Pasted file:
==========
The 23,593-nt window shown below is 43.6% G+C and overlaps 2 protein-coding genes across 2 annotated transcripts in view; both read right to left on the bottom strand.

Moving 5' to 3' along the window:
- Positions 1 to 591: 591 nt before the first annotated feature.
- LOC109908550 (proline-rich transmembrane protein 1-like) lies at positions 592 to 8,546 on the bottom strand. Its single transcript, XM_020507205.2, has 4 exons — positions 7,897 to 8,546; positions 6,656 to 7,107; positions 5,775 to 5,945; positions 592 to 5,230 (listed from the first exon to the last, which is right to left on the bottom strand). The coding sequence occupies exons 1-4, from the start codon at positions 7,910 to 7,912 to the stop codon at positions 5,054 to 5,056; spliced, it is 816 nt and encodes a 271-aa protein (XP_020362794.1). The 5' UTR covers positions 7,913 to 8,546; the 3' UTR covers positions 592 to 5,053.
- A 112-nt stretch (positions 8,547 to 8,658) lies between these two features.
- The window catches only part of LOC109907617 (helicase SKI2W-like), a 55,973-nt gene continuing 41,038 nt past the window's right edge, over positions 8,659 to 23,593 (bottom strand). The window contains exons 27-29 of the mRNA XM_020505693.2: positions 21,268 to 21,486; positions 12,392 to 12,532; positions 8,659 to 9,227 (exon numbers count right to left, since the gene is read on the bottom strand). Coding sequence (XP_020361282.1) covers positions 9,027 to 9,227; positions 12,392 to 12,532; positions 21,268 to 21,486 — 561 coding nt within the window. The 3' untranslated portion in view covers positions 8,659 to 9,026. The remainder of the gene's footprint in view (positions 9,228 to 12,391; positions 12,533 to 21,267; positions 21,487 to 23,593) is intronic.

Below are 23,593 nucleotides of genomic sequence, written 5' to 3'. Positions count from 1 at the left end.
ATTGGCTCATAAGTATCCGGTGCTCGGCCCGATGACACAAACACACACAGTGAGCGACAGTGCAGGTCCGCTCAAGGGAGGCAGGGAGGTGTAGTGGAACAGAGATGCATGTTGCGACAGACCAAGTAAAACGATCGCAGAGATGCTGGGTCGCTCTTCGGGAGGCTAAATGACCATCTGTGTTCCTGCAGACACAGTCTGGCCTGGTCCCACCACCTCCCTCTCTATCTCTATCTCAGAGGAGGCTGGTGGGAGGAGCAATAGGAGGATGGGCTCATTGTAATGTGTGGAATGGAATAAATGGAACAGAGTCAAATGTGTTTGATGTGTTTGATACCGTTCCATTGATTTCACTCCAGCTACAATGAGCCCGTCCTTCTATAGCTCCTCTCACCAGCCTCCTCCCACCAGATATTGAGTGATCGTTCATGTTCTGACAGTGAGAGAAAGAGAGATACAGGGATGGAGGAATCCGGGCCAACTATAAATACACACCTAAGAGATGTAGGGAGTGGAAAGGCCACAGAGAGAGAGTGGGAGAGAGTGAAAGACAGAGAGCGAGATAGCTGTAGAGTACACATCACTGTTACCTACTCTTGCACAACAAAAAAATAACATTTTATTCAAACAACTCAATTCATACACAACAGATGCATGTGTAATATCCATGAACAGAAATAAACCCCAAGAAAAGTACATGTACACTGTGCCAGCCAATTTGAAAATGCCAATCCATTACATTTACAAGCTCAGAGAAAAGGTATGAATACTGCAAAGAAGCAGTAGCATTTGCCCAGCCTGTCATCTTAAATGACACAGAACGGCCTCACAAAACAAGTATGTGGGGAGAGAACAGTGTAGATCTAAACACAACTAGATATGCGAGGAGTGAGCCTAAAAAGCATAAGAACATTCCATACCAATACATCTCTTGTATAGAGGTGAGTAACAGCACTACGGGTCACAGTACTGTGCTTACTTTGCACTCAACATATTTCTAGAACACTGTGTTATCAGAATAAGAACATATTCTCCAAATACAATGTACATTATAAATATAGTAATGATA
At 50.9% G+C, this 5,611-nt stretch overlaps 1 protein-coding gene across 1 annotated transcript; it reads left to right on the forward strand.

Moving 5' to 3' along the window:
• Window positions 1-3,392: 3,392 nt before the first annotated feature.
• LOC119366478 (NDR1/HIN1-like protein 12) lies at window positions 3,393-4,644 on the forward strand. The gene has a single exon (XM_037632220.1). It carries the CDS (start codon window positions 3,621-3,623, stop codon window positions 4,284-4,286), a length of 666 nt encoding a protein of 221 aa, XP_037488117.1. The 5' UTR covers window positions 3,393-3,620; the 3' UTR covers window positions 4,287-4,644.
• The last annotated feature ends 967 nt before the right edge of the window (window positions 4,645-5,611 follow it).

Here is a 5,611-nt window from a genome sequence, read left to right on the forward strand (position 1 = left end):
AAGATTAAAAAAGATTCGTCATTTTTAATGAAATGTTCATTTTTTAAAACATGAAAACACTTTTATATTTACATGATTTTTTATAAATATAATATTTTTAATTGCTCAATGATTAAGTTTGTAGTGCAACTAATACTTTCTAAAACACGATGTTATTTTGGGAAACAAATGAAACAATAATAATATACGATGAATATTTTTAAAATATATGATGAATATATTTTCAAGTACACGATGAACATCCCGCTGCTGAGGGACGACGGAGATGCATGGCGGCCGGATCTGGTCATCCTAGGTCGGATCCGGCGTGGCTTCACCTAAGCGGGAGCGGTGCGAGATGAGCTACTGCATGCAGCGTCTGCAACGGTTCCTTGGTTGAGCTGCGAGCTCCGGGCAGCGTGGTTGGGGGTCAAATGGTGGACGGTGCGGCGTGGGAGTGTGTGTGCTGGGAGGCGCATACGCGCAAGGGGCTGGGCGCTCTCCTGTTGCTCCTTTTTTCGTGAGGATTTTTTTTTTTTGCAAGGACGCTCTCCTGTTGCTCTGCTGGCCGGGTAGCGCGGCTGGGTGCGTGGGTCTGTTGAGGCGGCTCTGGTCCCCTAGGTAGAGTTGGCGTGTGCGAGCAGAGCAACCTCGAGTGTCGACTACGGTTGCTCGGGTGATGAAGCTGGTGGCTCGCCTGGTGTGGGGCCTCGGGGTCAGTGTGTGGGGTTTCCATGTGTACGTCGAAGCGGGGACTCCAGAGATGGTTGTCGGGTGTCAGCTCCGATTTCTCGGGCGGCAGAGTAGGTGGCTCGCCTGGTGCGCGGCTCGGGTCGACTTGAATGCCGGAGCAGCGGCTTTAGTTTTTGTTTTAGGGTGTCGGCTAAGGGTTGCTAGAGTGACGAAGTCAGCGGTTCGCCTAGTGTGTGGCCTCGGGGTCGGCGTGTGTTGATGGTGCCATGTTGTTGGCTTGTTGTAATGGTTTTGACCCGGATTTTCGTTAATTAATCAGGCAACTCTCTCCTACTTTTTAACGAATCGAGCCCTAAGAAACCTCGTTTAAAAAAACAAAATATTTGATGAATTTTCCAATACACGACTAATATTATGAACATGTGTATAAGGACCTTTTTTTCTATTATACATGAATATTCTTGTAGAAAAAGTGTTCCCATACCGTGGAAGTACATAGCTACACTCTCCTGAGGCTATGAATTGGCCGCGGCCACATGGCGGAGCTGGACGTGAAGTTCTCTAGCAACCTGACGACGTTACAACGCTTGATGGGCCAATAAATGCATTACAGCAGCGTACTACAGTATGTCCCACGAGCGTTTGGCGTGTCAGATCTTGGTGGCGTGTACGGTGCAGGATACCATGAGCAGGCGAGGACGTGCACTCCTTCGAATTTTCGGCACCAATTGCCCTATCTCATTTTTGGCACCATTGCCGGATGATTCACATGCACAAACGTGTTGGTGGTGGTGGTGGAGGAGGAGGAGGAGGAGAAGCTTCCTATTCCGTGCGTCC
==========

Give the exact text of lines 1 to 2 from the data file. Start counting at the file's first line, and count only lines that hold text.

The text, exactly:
The 23,593-nt window shown below is 43.6% G+C and overlaps 2 protein-coding genes across 2 annotated transcripts in view; both read right to left on the bottom strand.

Moving 5' to 3' along the window: